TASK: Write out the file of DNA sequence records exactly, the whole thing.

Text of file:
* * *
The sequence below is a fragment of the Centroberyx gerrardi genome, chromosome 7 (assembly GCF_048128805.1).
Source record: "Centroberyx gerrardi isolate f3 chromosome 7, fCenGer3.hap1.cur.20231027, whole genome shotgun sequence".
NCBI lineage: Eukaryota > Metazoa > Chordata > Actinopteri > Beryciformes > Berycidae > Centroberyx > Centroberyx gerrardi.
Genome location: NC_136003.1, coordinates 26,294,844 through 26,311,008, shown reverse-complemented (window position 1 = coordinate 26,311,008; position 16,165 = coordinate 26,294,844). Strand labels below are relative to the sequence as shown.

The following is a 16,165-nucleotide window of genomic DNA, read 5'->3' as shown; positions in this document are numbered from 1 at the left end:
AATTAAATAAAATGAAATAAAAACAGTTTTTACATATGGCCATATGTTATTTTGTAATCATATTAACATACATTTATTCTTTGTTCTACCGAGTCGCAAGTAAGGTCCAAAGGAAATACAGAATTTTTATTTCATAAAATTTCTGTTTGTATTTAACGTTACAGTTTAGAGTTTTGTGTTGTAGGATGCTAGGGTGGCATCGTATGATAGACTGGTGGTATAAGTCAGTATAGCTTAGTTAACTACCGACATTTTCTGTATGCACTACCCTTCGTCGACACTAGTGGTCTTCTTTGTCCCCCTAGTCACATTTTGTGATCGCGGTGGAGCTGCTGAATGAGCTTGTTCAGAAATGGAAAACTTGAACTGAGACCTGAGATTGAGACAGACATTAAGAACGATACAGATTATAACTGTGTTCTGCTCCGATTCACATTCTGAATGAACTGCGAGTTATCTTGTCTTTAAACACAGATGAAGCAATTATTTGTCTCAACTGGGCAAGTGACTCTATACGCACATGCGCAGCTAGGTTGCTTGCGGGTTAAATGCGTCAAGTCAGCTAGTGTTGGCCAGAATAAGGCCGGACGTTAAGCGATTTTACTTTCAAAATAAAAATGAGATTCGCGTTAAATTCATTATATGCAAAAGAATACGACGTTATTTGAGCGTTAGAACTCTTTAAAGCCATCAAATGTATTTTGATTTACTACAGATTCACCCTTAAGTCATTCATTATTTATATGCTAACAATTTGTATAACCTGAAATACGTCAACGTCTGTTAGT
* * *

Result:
The sequence below is a fragment of the Centroberyx gerrardi genome, chromosome 7 (assembly GCF_048128805.1).
Source record: "Centroberyx gerrardi isolate f3 chromosome 7, fCenGer3.hap1.cur.20231027, whole genome shotgun sequence".
NCBI lineage: Eukaryota > Metazoa > Chordata > Actinopteri > Beryciformes > Berycidae > Centroberyx > Centroberyx gerrardi.
Genome location: NC_136003.1, coordinates 26,294,844 through 26,311,008, shown reverse-complemented (window position 1 = coordinate 26,311,008; position 16,165 = coordinate 26,294,844). Strand labels below are relative to the sequence as shown.

The following is a 16,165-nucleotide window of genomic DNA, read 5'->3' as shown; positions in this document are numbered from 1 at the left end:
AATTAAATAAAATGAAATAAAAACAGTTTTTACATATGGCCATATGTTATTTTGTAATCATATTAACATACATTTATTCTTTGTTCTACCGAGTCGCAAGTAAGGTCCAAAGGAAATACAGAATTTTTATTTCATAAAATTTCTGTTTGTATTTAACGTTACAGTTTAGAGTTTTGTGTTGTAGGATGCTAGGGTGGCATCGTATGATAGACTGGTGGTATAAGTCAGTATAGCTTAGTTAACTACCGACATTTTCTGTATGCACTACCCTTCGTCGACACTAGTGGTCTTCTTTGTCCCCCTAGTCACATTTTGTGATCGCGGTGGAGCTGCTGAATGAGCTTGTTCAGAAATGGAAAACTTGAACTGAGACCTGAGATTGAGACAGACATTAAGAACGATACAGATTATAACTGTGTTCTGCTCCGATTCACATTCTGAATGAACTGCGAGTTATCTTGTCTTTAAACACAGATGAAGCAATTATTTGTCTCAACTGGGCAAGTGACTCTATACGCACATGCGCAGCTAGGTTGCTTGCGGGTTAAATGCGTCAAGTCAGCTAGTGTTGGCCAGAATAAGGCCGGACGTTAAGCGATTTTACTTTCAAAATAAAAATGAGATTCGCGTTAAATTCATTATATGCAAAAGAATACGACGTTATTTGAGCGTTAGAACTCTTTAAAGCCATCAAATGTATTTTGATTTACTACAGATTCACCCTTAAGTCATTCATTATTTATATGCTAACAATTTGTATAACCTGAAATACGTCAACGTCTGTTAGT